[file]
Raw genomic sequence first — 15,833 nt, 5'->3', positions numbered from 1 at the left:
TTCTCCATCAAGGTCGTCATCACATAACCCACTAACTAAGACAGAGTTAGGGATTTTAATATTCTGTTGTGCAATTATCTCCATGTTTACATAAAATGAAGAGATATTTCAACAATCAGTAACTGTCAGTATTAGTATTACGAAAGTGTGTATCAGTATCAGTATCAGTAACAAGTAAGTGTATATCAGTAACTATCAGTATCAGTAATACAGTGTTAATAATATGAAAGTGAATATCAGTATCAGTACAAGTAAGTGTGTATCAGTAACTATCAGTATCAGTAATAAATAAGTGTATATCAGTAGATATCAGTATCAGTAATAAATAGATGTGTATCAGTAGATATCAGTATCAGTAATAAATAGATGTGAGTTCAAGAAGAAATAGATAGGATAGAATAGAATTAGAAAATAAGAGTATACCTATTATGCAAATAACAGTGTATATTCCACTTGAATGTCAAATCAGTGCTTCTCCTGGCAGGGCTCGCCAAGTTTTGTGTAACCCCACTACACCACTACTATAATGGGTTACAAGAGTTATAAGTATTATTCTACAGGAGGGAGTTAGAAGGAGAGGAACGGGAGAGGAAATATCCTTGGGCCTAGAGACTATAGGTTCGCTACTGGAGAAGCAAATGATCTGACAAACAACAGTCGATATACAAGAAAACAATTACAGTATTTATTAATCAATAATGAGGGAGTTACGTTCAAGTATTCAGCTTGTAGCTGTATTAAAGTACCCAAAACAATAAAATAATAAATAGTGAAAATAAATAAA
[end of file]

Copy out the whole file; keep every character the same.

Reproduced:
Raw genomic sequence first — 15,833 nt, 5'->3', positions numbered from 1 at the left:
TTCTCCATCAAGGTCGTCATCACATAACCCACTAACTAAGACAGAGTTAGGGATTTTAATATTCTGTTGTGCAATTATCTCCATGTTTACATAAAATGAAGAGATATTTCAACAATCAGTAACTGTCAGTATTAGTATTACGAAAGTGTGTATCAGTATCAGTATCAGTAACAAGTAAGTGTATATCAGTAACTATCAGTATCAGTAATACAGTGTTAATAATATGAAAGTGAATATCAGTATCAGTACAAGTAAGTGTGTATCAGTAACTATCAGTATCAGTAATAAATAAGTGTATATCAGTAGATATCAGTATCAGTAATAAATAGATGTGTATCAGTAGATATCAGTATCAGTAATAAATAGATGTGAGTTCAAGAAGAAATAGATAGGATAGAATAGAATTAGAAAATAAGAGTATACCTATTATGCAAATAACAGTGTATATTCCACTTGAATGTCAAATCAGTGCTTCTCCTGGCAGGGCTCGCCAAGTTTTGTGTAACCCCACTACACCACTACTATAATGGGTTACAAGAGTTATAAGTATTATTCTACAGGAGGGAGTTAGAAGGAGAGGAACGGGAGAGGAAATATCCTTGGGCCTAGAGACTATAGGTTCGCTACTGGAGAAGCAAATGATCTGACAAACAACAGTCGATATACAAGAAAACAATTACAGTATTTATTAATCAATAATGAGGGAGTTACGTTCAAGTATTCAGCTTGTAGCTGTATTAAAGTACCCAAAACAATAAAATAATAAATAGTGAAAATAAATAAA